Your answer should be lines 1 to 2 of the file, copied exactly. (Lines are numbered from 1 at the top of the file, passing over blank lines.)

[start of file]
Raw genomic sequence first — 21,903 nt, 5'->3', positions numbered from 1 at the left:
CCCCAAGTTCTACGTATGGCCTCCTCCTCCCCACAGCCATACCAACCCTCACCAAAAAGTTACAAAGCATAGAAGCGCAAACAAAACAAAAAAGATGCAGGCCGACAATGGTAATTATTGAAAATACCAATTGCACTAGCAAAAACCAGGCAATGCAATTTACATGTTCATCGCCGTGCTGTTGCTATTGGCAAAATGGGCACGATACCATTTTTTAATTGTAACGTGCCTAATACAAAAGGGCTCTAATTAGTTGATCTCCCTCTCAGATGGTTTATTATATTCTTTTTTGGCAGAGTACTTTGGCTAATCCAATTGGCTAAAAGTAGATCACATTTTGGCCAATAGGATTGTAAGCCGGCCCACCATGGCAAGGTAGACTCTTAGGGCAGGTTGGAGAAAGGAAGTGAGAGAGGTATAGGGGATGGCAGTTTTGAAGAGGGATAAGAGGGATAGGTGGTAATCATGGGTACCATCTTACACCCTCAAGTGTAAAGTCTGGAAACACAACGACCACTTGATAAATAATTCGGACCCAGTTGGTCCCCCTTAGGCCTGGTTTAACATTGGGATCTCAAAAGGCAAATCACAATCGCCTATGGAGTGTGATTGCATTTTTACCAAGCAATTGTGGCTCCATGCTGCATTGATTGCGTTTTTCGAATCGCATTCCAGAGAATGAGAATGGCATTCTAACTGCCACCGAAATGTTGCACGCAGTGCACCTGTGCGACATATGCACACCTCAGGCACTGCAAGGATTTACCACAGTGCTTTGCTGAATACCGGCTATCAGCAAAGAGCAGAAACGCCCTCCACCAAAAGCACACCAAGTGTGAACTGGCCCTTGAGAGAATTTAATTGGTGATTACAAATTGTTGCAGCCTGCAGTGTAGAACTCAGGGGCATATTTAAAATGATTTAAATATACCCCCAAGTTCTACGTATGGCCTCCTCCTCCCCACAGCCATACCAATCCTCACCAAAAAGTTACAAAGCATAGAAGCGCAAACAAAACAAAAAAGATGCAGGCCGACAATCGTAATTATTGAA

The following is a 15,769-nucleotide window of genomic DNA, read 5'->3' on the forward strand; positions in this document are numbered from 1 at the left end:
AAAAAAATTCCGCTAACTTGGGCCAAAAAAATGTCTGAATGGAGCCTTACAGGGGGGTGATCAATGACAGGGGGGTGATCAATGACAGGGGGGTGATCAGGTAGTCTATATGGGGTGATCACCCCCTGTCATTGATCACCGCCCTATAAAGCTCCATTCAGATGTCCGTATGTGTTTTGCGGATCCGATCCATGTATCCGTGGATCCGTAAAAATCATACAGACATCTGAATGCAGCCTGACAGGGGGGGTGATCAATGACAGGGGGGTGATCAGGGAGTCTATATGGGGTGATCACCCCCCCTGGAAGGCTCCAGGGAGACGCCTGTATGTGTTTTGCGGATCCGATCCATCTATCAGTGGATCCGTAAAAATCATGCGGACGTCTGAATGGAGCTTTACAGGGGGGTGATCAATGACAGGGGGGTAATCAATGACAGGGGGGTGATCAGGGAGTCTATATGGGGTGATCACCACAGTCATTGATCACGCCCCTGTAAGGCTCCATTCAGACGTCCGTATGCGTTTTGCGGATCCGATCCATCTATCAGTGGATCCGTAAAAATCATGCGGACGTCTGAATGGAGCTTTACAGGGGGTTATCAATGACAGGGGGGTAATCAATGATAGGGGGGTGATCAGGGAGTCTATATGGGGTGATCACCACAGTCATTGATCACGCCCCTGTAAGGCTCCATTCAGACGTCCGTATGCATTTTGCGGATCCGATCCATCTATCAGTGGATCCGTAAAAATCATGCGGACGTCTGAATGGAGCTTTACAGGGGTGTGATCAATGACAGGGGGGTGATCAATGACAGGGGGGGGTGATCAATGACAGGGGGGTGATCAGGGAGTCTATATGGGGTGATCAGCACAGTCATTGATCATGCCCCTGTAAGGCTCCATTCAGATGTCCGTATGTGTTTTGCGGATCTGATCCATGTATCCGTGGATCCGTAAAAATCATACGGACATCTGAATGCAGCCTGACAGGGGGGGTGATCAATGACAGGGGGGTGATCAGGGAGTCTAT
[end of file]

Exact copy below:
Raw genomic sequence first — 21,903 nt, 5'->3', positions numbered from 1 at the left:
CCCCAAGTTCTACGTATGGCCTCCTCCTCCCCACAGCCATACCAACCCTCACCAAAAAGTTACAAAGCATAGAAGCGCAAACAAAACAAAAAAGATGCAGGCCGACAATGGTAATTATTGAAAATACCAATTGCACTAGCAAAAACCAGGCAATGCAATTTACATGTTCATCGCCGTGCTGTTGCTATTGGCAAAATGGGCACGATACCATTTTTTAATTGTAACGTGCCTAATACAAAAGGGCTCTAATTAGTTGATCTCCCTCTCAGATGGTTTATTATATTCTTTTTTGGCAGAGTACTTTGGCTAATCCAATTGGCTAAAAGTAGATCACATTTTGGCCAATAGGATTGTAAGCCGGCCCACCATGGCAAGGTAGACTCTTAGGGCAGGTTGGAGAAAGGAAGTGAGAGAGGTATAGGGGATGGCAGTTTTGAAGAGGGATAAGAGGGATAGGTGGTAATCATGGGTACCATCTTACACCCTCAAGTGTAAAGTCTGGAAACACAACGACCACTTGATAAATAATTCGGACCCAGTTGGTCCCCCTTAGGCCTGGTTTAACATTGGGATCTCAAAAGGCAAATCACAATCGCCTATGGAGTGTGATTGCATTTTTACCAAGCAATTGTGGCTCCATGCTGCATTGATTGCGTTTTTCGAATCGCATTCCAGAGAATGAGAATGGCATTCTAACTGCCACCGAAATGTTGCACGCAGTGCACCTGTGCGACATATGCACACCTCAGGCACTGCAAGGATTTACCACAGTGCTTTGCTGAATACCGGCTATCAGCAAAGAGCAGAAACGCCCTCCACCAAAAGCACACCAAGTGTGAACTGGCCCTTGAGAGAATTTAATTGGTGATTACAAATTGTTGCAGCCTGCAGTGTAGAACTCAGGGGCATATTTAAAATGATTTAAATATACCCCCAAGTTCTACGTATGGCCTCCTCCTCCCCACAGCCATACCAATCCTCACCAAAAAGTTACAAAGCATAGAAGCGCAAACAAAACAAAAAAGATGCAGGCCGACAATCGTAATTATTGAA